Interventions to improve Food Security in the USA, like the Supplemental Nutrition Program for Women, Infants and Children (WIC) showed that the shorter the distance to the healthy food outlet, the higher the chance that “accessibility” is positively associated with actual fruit and vegetable intake. The paper also underscores the potential of using combined data from Geographic Information Systems and self-reported consumer data [3]. A similar approach using large population data was applied to food based dietary guidelines, with specifications of portion sizes for occasionally consumed foods e.g., those containing salt, saturated fat or those that are ultra-processed [2].
Papers from the food technology arena focus on how food reformulation can address the challenges currently faced by the meat sector [4], showing that innovation does not always mean making “new products” but can imply evaluating existing ones and improving them. Food reformulation in different categories may contribute synergically to healthier food intake at household level [5]. From a cross-disciplinary perspective, food innovation specifically in plant-based foods needs to take into account current evidence linking positive health outcomes to foods that are less processed and that have clean labels (with few or no additives) [1].
Boys are more sensitive to taste, while girls are more curious about foods [7], and therefore, any measures to improve healthier and more sustainable eating among children must focus on providing foods they like, as this will increase actual consumption and reduce plate waste. Therefore, the role of the sensory characteristics of food cannot be neglected when developing any strategies aimed at children, e.g., the promotion of more vegetable or plant-based consumption, considering that over 60% of cooked vegetables served in French school lunches are wasted [8].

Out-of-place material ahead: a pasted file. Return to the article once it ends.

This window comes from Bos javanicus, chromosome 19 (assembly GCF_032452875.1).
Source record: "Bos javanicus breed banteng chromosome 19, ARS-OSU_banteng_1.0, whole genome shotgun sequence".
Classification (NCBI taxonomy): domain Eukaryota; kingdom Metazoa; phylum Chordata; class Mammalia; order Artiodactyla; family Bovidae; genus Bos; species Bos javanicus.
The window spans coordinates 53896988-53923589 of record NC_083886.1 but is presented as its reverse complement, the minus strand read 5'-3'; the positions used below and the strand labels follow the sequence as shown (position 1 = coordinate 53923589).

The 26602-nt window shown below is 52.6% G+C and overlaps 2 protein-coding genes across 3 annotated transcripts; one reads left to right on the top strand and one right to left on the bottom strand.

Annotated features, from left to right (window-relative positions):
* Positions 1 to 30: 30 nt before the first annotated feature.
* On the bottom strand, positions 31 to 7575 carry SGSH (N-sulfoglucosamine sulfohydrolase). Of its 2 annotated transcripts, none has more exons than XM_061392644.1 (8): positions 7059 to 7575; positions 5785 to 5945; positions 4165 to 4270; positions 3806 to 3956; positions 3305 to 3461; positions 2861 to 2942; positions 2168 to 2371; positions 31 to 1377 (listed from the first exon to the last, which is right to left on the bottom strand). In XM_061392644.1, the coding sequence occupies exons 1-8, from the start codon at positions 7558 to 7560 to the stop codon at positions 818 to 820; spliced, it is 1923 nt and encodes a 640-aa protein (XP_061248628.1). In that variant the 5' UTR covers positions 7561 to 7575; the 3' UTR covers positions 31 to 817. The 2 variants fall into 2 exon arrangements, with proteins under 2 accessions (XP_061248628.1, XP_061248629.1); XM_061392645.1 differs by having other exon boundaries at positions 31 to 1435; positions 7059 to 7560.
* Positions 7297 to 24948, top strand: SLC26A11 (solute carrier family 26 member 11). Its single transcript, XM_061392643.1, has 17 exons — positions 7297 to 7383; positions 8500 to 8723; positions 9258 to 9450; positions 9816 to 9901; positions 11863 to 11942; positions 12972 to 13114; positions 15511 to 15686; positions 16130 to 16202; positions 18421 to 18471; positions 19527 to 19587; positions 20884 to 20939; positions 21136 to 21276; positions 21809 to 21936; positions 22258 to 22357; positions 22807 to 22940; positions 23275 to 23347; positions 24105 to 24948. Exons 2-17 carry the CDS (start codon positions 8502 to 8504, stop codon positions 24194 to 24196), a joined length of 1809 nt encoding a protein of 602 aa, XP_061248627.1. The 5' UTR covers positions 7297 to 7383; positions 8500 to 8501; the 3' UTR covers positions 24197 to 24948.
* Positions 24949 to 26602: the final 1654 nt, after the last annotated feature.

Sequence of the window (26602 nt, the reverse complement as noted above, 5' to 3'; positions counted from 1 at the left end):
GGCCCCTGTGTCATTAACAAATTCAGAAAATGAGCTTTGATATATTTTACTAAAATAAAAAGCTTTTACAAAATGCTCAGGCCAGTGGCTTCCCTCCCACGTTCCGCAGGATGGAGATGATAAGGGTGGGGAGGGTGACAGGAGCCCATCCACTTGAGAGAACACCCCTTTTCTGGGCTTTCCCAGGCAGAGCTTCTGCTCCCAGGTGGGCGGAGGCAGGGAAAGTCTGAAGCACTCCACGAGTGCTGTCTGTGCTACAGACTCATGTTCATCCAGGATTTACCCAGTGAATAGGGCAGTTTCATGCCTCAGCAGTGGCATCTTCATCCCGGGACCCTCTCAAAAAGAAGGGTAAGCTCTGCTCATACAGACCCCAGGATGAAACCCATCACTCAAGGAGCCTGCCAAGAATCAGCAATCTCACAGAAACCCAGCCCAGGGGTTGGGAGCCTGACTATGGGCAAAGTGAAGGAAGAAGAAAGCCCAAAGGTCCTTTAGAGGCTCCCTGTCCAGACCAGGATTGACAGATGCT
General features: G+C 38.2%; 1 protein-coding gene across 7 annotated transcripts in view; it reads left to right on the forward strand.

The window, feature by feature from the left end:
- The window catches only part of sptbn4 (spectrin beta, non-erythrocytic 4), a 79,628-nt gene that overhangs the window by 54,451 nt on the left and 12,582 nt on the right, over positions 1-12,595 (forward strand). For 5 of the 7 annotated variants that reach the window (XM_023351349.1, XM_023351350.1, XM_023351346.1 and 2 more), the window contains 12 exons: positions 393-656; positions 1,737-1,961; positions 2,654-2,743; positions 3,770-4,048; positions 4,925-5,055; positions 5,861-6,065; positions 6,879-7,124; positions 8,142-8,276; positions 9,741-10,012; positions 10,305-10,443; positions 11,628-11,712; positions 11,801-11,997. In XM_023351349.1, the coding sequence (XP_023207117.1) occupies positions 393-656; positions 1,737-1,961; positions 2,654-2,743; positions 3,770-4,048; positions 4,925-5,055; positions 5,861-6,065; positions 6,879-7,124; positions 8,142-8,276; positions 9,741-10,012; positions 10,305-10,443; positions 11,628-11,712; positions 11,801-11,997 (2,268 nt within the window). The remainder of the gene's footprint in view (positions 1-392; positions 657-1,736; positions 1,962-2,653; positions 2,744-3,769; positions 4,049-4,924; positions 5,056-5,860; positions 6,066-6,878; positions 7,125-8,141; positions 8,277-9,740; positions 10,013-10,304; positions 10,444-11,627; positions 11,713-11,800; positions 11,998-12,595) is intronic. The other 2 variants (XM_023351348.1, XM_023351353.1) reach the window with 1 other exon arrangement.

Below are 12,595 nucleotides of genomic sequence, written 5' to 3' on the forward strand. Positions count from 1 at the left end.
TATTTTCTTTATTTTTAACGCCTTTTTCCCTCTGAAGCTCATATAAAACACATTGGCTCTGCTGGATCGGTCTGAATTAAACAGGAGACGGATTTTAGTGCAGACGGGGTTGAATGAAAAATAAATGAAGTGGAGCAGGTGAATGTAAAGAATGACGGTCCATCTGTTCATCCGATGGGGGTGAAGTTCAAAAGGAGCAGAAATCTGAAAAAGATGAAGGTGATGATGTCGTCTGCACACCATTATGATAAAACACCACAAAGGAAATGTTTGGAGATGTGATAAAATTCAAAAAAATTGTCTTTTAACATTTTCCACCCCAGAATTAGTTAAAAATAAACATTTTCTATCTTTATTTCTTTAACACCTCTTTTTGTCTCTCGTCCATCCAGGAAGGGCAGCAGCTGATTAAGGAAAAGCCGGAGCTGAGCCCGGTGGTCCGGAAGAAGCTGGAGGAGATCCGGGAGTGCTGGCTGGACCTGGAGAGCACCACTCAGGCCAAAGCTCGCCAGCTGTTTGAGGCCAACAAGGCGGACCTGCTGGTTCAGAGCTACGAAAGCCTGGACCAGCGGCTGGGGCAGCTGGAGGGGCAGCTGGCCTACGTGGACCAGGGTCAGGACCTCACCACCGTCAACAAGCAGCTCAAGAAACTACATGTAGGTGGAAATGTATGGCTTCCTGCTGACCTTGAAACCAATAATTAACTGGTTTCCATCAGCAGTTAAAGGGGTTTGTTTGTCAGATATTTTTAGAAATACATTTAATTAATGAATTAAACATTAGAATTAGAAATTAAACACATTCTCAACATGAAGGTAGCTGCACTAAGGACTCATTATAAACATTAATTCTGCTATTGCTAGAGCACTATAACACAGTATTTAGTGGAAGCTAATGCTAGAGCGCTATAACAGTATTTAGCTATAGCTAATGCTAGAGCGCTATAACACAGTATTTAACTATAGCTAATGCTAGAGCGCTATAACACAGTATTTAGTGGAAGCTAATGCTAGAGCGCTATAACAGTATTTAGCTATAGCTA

Cultural beliefs and food taboos have an impact on food choices [6], an aspect often neglected in food and nutrition research. Providing culturally acceptable diets is part of the larger concept of sustainable diets and needs to be taken into account when developing the innovative foods of tomorrow. Although it is often believed that older consumers are inflexible in changing their dietary habits, such change can be achieved, e.g., starting with those older people who share a more “green” attitude [13]. In turn, changing population attitudes towards greener consumption could be a path of learning that may be extrapolated to mainstream consumers.